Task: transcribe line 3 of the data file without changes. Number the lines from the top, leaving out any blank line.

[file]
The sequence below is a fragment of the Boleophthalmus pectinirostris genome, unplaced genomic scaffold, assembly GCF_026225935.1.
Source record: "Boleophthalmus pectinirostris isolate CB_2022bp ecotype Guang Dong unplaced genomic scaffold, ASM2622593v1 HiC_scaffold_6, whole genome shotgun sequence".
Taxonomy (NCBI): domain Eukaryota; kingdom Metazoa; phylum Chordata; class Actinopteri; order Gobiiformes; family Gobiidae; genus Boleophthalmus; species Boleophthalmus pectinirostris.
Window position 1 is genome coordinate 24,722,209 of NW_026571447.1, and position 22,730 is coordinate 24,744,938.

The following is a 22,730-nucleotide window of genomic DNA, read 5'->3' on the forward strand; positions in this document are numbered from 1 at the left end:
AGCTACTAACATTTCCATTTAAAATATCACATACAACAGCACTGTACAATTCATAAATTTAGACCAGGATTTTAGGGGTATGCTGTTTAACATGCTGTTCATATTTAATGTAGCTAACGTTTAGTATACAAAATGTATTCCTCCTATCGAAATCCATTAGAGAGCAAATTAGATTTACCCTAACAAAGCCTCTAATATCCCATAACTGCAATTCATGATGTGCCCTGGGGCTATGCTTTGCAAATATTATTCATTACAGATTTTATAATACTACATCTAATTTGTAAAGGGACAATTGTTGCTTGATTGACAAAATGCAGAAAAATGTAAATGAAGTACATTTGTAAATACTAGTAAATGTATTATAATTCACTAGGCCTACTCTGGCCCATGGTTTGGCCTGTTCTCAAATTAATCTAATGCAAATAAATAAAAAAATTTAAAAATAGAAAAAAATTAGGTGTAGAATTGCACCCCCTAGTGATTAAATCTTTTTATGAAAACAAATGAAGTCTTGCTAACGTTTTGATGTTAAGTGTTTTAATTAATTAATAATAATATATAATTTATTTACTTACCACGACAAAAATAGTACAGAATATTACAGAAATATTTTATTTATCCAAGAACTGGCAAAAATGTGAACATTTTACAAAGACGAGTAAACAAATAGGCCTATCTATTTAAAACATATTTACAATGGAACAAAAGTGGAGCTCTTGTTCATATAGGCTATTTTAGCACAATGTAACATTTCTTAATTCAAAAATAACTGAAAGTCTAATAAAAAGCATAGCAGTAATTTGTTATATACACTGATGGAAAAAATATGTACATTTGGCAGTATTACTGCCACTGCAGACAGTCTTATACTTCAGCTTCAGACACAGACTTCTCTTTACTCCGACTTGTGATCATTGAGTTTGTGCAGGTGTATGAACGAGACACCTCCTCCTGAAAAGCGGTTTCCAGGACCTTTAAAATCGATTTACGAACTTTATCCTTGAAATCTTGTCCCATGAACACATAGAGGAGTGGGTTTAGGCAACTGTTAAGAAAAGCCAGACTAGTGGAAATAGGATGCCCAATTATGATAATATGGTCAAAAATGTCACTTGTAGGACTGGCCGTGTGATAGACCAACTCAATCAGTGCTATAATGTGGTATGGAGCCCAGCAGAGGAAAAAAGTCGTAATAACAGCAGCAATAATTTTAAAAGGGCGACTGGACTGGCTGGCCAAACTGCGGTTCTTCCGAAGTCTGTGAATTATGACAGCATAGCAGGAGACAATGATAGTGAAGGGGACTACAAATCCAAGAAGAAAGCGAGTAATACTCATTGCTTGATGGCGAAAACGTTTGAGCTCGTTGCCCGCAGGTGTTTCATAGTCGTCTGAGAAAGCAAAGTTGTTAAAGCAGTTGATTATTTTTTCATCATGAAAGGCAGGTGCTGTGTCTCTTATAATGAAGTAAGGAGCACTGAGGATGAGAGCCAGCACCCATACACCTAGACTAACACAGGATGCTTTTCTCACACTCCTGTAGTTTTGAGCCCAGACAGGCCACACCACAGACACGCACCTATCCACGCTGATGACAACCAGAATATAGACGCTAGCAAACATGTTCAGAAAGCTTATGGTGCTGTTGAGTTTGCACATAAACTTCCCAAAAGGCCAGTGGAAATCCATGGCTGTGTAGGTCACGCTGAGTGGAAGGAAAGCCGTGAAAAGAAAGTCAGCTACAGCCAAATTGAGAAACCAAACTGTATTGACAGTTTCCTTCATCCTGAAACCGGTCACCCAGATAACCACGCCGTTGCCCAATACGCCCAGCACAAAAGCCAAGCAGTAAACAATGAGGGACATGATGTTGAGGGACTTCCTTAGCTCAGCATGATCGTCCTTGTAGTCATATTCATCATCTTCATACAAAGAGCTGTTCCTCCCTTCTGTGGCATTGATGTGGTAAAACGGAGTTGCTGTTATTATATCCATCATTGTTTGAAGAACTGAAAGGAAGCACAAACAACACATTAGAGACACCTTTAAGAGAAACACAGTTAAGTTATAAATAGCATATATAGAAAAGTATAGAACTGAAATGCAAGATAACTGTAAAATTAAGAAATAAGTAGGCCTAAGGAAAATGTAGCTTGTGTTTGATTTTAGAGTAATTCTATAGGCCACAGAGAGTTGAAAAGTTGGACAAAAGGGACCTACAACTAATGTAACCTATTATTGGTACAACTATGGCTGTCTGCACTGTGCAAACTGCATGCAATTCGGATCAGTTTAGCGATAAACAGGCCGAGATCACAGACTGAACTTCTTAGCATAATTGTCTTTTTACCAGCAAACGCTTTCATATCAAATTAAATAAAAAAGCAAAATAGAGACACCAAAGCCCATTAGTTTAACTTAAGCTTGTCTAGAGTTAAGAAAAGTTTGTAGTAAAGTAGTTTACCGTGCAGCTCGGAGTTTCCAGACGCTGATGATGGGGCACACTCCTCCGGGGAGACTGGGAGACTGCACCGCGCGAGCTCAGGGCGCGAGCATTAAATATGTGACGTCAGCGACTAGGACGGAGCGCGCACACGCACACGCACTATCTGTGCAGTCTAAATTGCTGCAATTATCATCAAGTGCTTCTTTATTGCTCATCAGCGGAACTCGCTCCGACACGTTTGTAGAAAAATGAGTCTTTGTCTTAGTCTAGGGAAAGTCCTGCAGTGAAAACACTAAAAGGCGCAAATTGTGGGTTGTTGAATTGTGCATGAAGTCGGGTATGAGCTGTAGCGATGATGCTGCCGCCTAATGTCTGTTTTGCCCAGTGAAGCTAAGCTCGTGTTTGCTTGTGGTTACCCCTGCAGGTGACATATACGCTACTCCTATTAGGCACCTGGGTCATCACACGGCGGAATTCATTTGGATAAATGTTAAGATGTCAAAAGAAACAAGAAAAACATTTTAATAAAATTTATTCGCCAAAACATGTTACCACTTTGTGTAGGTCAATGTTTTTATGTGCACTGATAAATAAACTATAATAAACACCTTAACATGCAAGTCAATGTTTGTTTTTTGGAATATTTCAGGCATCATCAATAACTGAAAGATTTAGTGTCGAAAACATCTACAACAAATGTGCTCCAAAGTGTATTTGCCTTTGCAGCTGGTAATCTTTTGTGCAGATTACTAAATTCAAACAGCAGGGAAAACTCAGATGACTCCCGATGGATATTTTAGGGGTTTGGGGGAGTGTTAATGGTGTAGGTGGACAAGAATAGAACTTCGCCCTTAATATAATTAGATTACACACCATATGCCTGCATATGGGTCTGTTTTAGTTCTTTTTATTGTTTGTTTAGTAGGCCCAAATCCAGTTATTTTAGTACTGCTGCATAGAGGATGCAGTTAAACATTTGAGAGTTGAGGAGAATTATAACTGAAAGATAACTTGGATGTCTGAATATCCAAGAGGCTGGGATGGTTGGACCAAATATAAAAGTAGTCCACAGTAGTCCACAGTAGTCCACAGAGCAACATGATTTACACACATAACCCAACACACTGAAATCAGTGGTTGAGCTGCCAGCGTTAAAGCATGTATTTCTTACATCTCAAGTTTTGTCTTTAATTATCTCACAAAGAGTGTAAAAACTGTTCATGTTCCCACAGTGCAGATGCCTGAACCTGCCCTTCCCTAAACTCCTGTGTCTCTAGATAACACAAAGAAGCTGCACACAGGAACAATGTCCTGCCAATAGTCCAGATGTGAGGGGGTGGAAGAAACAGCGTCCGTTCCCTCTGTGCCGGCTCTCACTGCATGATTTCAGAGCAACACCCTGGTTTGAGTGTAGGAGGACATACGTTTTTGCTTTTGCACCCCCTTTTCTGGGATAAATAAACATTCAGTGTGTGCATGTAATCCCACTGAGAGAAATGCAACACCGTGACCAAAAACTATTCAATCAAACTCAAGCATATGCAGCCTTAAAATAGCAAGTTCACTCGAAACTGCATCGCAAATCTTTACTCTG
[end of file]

Taxonomy (NCBI): domain Eukaryota; kingdom Metazoa; phylum Chordata; class Actinopteri; order Gobiiformes; family Gobiidae; genus Boleophthalmus; species Boleophthalmus pectinirostris.